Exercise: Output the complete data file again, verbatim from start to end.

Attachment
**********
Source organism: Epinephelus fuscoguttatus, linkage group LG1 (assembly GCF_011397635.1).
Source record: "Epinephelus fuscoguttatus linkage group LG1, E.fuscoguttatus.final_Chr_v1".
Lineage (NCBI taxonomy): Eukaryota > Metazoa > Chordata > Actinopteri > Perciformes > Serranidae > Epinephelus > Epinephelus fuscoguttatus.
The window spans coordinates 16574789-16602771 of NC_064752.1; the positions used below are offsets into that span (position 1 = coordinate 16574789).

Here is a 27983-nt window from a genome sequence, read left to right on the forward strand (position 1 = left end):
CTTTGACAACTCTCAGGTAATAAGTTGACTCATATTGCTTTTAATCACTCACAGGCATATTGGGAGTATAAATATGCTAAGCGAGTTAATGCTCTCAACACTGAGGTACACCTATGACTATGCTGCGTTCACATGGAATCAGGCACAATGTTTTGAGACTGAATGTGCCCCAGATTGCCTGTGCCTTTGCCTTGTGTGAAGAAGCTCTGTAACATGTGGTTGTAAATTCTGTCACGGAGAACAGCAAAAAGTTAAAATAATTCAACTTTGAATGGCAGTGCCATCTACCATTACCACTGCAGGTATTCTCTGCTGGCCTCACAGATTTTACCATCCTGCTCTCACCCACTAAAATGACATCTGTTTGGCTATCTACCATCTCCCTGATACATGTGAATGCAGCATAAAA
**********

Source organism: Epinephelus fuscoguttatus, linkage group LG1 (assembly GCF_011397635.1).
Source record: "Epinephelus fuscoguttatus linkage group LG1, E.fuscoguttatus.final_Chr_v1".
Lineage (NCBI taxonomy): Eukaryota > Metazoa > Chordata > Actinopteri > Perciformes > Serranidae > Epinephelus > Epinephelus fuscoguttatus.
The window spans coordinates 16574789-16602771 of NC_064752.1; the positions used below are offsets into that span (position 1 = coordinate 16574789).

Here is a 27983-nt window from a genome sequence, read left to right on the forward strand (position 1 = left end):
CTTTGACAACTCTCAGGTAATAAGTTGACTCATATTGCTTTTAATCACTCACAGGCATATTGGGAGTATAAATATGCTAAGCGAGTTAATGCTCTCAACACTGAGGTACACCTATGACTATGCTGCGTTCACATGGAATCAGGCACAATGTTTTGAGACTGAATGTGCCCCAGATTGCCTGTGCCTTTGCCTTGTGTGAAGAAGCTCTGTAACATGTGGTTGTAAATTCTGTCACGGAGAACAGCAAAAAGTTAAAATAATTCAACTTTGAATGGCAGTGCCATCTACCATTACCACTGCAGGTATTCTCTGCTGGCCTCACAGATTTTACCATCCTGCTCTCACCCACTAAAATGACATCTGTTTGGCTATCTACCATCTCCCTGATACATGTGAATGCAGCATAAAA